I was recently asked about hallucinations. They are not uncommon for a bi-polar person to experience, and I’ve certainly had my own. I guess that makes me an authority?
First off, I want to make it clear that these are not those crazy directive hallucinations that tell you “Freddy is the devil” or “Kill your wife and children” (or in my case, husband). These are just run of the mill, everyday glitches in brain chemistry that cause you to think you are experiencing something that you’re not.
For instance, I hear music on a regular basis that doesn’t really play. It can be metal/screamo or Mexican fiesta or anywhere in between. It doesn’t matter that I never listen to these genres, it’s still there. Sometimes there are actual words and other times it’s just a faint melody with a beat to it. Always it doesn’t make sense.
Which is how you know you’re experiencing a hallucination by the way…it just doesn’t make sense. I once hallucinated a visit from a neighbor. I could have sworn I heard his truck and saw his headlights. I heard the truck doors slam and his voice talking in the yard. The thing that tipped me off is that the dogs didn’t bark. My dogs are alert barkers extraordinaire, and not a peep from one of them. I knew not to go to the door and not to expect a knock, because he wasn’t really there (a relief to me in my nightie, I assure you.).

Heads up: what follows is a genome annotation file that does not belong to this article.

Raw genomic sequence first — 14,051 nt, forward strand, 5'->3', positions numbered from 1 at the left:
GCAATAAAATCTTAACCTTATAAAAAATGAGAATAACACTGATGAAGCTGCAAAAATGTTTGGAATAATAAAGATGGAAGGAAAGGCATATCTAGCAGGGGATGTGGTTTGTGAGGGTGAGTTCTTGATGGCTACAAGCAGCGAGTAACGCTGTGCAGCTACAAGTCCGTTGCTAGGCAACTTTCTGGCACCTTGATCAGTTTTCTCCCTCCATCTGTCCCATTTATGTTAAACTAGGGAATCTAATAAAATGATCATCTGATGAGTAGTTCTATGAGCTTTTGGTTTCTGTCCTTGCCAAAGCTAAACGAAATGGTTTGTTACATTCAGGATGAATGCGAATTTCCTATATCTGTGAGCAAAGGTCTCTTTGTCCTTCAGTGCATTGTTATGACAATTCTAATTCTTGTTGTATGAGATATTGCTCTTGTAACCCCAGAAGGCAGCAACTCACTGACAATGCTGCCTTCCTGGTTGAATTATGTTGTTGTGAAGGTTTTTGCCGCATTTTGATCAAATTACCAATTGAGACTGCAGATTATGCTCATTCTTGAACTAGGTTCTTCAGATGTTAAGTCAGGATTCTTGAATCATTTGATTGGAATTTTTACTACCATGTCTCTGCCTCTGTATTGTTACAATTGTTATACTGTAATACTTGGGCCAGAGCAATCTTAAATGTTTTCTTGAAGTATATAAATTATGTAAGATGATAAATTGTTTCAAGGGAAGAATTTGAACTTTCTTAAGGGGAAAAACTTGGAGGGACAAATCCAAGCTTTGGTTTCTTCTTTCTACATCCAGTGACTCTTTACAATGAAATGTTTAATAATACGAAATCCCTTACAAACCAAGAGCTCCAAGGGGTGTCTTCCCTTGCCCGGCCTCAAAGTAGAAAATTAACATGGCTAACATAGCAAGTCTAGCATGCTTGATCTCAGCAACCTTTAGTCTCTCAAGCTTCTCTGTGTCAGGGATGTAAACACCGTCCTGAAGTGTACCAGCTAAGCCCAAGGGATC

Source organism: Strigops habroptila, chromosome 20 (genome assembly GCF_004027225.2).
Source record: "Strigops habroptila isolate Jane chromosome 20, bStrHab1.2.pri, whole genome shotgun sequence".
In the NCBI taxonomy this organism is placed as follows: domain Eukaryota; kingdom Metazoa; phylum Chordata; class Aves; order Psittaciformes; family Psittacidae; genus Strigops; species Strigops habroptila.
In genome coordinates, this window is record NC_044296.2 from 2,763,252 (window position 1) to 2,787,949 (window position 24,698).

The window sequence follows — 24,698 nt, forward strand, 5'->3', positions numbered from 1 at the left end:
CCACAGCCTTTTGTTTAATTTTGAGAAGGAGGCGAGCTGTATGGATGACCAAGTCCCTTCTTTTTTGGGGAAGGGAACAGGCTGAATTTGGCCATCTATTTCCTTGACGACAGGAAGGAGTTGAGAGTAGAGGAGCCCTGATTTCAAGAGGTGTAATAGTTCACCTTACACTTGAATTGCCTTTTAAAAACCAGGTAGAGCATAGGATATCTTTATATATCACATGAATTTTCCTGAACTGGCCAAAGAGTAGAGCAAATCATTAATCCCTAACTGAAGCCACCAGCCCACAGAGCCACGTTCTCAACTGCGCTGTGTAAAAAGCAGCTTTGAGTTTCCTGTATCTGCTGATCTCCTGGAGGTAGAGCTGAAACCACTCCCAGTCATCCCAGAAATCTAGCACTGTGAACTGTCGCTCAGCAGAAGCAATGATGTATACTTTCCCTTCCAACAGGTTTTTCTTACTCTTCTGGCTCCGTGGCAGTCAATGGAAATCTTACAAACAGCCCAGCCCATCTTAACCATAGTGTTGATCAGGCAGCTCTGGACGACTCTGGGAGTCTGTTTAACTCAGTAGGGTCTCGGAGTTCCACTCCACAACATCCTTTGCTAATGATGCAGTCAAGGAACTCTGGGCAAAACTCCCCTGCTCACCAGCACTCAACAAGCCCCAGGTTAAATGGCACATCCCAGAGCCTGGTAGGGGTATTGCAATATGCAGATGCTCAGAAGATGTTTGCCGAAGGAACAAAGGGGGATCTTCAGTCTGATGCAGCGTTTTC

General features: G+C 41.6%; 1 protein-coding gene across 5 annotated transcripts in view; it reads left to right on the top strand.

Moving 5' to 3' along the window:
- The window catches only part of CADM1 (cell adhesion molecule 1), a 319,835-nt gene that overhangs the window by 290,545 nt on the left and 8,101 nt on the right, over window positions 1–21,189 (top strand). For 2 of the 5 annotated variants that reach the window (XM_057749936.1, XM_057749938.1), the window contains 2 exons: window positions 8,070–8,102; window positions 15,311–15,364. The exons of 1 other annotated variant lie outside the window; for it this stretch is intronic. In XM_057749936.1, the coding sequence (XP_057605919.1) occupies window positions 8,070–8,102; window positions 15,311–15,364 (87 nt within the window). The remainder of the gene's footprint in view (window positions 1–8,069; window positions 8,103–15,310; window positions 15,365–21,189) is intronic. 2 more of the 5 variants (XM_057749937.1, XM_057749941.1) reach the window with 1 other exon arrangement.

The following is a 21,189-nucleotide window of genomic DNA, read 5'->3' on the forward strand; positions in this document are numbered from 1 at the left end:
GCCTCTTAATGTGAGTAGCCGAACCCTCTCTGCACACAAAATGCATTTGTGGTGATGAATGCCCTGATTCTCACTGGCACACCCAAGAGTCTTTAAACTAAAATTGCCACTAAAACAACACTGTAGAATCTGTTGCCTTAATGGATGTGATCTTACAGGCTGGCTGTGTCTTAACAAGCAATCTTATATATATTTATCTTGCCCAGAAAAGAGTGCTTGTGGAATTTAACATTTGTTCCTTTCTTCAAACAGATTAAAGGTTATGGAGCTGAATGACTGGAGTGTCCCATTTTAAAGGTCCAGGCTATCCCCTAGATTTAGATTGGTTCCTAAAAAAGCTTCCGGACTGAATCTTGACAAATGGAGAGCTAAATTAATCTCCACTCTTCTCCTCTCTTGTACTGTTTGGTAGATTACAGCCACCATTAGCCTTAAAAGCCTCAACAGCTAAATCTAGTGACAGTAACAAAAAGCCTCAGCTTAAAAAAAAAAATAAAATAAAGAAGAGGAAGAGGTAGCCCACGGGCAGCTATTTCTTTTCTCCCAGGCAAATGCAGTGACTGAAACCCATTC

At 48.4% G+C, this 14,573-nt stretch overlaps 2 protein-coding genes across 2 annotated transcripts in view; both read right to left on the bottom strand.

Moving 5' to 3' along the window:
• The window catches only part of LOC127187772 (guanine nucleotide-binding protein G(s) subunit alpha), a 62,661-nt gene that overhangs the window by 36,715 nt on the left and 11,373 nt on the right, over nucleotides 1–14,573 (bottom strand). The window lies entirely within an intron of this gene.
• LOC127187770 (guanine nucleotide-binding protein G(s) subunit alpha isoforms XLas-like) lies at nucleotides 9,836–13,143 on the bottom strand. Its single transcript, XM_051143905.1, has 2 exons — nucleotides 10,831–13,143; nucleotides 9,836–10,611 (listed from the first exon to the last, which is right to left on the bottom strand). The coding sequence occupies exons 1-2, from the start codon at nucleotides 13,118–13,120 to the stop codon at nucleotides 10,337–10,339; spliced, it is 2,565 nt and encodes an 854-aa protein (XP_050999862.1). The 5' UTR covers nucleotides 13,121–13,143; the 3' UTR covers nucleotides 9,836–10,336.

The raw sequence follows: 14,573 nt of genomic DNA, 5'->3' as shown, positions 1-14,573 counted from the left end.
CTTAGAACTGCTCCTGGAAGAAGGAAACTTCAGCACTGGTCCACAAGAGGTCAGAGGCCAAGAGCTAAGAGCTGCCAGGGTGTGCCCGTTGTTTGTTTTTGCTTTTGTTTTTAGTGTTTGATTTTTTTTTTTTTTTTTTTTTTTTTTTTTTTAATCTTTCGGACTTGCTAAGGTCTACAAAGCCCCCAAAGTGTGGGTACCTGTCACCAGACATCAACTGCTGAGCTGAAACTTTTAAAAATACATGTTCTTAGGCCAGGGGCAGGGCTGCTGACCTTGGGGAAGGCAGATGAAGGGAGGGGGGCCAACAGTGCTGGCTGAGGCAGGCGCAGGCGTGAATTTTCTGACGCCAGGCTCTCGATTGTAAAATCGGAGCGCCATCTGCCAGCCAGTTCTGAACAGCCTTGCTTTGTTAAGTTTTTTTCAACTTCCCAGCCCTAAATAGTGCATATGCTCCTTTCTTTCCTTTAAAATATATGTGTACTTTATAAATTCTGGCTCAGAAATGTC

All in all they are mundane (yet exasperating) experiences. The first time it was a little unreal, but I was able to tell myself “Oh, this is what the hype is all about.” After that, you just ignore them and tell them (at least mentally tell them) to go away, you’re to busy for this nonsense. Oh, and you hope you don’t get caught having one, because being caught is infinitesimally worse than the actual experience. Being caught means that someone normal will know your secret and label you and tell on you. This will set you apart from the rest of the world in a manner that can never be reversed (or corrected, as I like to think). You will be lumped in with the globulous population known as the “mentally ill”, never to be trusted or looked at as a real human being again.
We’re really good at covering up what we experience too. There are a million excuses or explanations. “I was just talking to my dog.” covers a multitude of things (Why do you think I HAVE a service dog anyway?). It’s amazing how little attention people pay to what we actually do.
So, if you see me bopping to a really good beat that you can’t hear, and I say I’ve just got a song stuck in my head, I bet I make you wonder from now on.